They come from Canada. Grey, this is the meaning of the moniker. And grey is the feeling that comes out from their impressive and outstanding music. But grey is a feeling, an atmosphere. Gris rather paint a canvas with the endless range of colors you find in autumn, with all the shades of them all. The paint is created with music, with sounds, with a very smart combination of instruments, voices, atmospheres and emotions. Because emotions is what Gris creates in the end, emotions is what you get out of their music. Their last album is amazing… so we took the chance to ask Neptune, one of the two true artists behind this project, few questions to reach a deeper level of those emotions…(versione italiana)
Hello! Thanks for the interview. “À l’Âme Enflammée, l’Äme Constellée” is something so great and superb. I loved it. I gave it one of the highest rating ever on my review. I have some questions now for you…
Thank you very much.
I think I am a good music connoisseur. I can spot details and understand music quickly. That’s what I do and the reason why I write about music. But your last album killed me. I played it for two weeks entirely, without listening to anything else. I couldn’t get deep into it enough to get inspiration to write about it. When I finally understood it, it blew my mind. So, said this, aren’t you afraid public will not understand it and label it as either too long, too boring, too complex or whatever else like that?
You are right, “À l’Âme Enflammée, l’Äme Constellée…” is a fairly complex work of music, not really in a technical way, but more from an emotional point of view – it takes time and focus to really get involved in it, to dive in. It is an album that requires the listener to consider it both as a whole and as a dense web of details and varying colors. In our opinion, this is where its richness lies, but also its complexity. It is not a record that is easy to approach, and we are aware that some listeners may need some time to really get into it and that some will miss the “immediacy” of emotions and messages. “À l’Âme Enflammée, l’Äme Constellée…” was built like a cathedral with alternating windows, halos, arches and mysteries, but is still profoundly grounded in the silence of our hearts.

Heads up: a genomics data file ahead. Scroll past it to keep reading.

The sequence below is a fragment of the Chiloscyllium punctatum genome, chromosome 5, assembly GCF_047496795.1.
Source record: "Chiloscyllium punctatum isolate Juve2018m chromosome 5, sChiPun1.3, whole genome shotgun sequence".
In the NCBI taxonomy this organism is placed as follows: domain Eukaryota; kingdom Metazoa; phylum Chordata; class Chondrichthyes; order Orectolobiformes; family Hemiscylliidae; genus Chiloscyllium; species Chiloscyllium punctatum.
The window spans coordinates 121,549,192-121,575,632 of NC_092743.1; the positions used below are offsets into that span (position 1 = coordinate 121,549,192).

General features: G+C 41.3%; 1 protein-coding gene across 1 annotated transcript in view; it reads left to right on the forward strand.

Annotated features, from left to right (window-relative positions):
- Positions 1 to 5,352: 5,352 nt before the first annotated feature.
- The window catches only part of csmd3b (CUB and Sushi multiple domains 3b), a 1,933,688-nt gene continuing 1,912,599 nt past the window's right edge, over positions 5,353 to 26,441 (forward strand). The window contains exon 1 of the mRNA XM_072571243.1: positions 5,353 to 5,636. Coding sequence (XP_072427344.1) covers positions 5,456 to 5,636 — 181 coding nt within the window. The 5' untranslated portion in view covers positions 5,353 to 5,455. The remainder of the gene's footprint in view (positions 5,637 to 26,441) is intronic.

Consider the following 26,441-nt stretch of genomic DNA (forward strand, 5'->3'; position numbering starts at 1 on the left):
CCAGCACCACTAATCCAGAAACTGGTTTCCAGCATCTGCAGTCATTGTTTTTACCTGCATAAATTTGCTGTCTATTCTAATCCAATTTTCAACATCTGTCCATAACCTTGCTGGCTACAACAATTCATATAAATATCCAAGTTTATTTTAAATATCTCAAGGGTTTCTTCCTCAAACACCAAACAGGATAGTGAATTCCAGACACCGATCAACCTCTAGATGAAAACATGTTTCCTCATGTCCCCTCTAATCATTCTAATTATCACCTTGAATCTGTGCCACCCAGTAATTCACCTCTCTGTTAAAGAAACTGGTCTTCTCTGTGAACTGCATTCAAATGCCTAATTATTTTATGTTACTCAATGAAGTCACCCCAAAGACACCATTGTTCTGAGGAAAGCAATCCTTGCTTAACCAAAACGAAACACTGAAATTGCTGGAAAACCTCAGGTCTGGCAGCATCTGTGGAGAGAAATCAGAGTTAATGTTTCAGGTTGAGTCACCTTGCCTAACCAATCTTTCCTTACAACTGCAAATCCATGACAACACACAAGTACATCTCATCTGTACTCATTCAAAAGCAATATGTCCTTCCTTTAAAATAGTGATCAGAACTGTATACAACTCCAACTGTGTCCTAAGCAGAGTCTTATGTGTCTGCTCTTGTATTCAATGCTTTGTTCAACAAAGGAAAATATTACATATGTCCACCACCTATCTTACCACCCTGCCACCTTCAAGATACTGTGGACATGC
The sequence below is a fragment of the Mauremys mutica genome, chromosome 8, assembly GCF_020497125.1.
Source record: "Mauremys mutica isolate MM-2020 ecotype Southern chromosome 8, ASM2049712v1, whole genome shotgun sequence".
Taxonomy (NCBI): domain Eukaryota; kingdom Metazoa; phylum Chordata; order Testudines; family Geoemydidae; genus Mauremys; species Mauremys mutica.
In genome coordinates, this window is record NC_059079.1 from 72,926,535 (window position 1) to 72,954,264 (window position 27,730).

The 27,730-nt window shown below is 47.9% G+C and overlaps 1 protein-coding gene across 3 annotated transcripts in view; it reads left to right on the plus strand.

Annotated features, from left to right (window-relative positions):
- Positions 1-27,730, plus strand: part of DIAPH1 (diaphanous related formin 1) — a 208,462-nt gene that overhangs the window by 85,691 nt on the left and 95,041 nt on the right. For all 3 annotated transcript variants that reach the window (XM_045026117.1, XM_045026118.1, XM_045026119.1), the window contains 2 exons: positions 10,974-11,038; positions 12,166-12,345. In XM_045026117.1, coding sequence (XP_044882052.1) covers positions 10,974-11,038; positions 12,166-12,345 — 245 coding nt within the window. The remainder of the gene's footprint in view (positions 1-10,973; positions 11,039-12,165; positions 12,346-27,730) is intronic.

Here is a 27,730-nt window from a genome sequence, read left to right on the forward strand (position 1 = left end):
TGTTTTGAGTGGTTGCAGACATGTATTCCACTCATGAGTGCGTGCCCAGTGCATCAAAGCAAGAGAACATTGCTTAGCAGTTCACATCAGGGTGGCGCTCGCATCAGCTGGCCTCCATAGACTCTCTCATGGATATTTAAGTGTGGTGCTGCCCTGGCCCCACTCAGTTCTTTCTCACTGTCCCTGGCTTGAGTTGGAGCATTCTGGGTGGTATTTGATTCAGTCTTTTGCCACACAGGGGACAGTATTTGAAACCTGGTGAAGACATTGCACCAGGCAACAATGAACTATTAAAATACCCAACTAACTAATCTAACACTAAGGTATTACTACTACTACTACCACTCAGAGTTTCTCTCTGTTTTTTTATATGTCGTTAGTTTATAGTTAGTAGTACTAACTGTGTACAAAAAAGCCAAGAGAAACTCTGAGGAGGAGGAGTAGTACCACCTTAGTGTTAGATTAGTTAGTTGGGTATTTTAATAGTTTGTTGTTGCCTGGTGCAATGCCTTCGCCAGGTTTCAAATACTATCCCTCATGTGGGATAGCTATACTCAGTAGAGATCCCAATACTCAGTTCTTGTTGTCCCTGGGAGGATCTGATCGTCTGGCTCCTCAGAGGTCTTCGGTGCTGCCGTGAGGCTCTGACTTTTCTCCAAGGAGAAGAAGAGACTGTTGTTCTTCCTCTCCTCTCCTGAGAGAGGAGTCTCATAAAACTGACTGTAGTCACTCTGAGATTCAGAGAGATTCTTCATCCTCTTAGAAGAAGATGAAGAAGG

Tell me about the symmetry. What is CD 1 and what is CD 2. And about this beautiful title that should translate into “A Burning Soul, Soul studded”
The symmetry came in late in the creative process of “À l’Âme Enflammée, l’Äme Constellée…”. As we’ve said in previous interviews, the entire album was written and composed as a whole, not as two discs. Toward the end of the process, we realized that the album had become symmetrical by itself in many ways, and we tweaked certain aspects to make it perfectly so. In our opinion, the correct translation of the title would actually be “To the Burning Soul, the Starlit Soul.” It was a way for us to express different perspectives of the human soul: when you’re close up it appears if it were on fire, but when you move away, it appears to be filled with stars.
Such a complex album must hide a very long and detailed work. Can you tell me something about the creation process?
The creative process was indeed very long and required a lot of effort on our part, especially from an emotional standpoint. Many aspects, such as writing the music, the lyrics and the “final touches” of the album were very personal, requiring a lot of intense discipline so that we could express the complexity of the emotions we wished to convey.
Two men behind this project. What role belongs to each one? I also see you handle the band personally (hence your shop closed until you return). How does the music benefit from this first person and really detailed band management?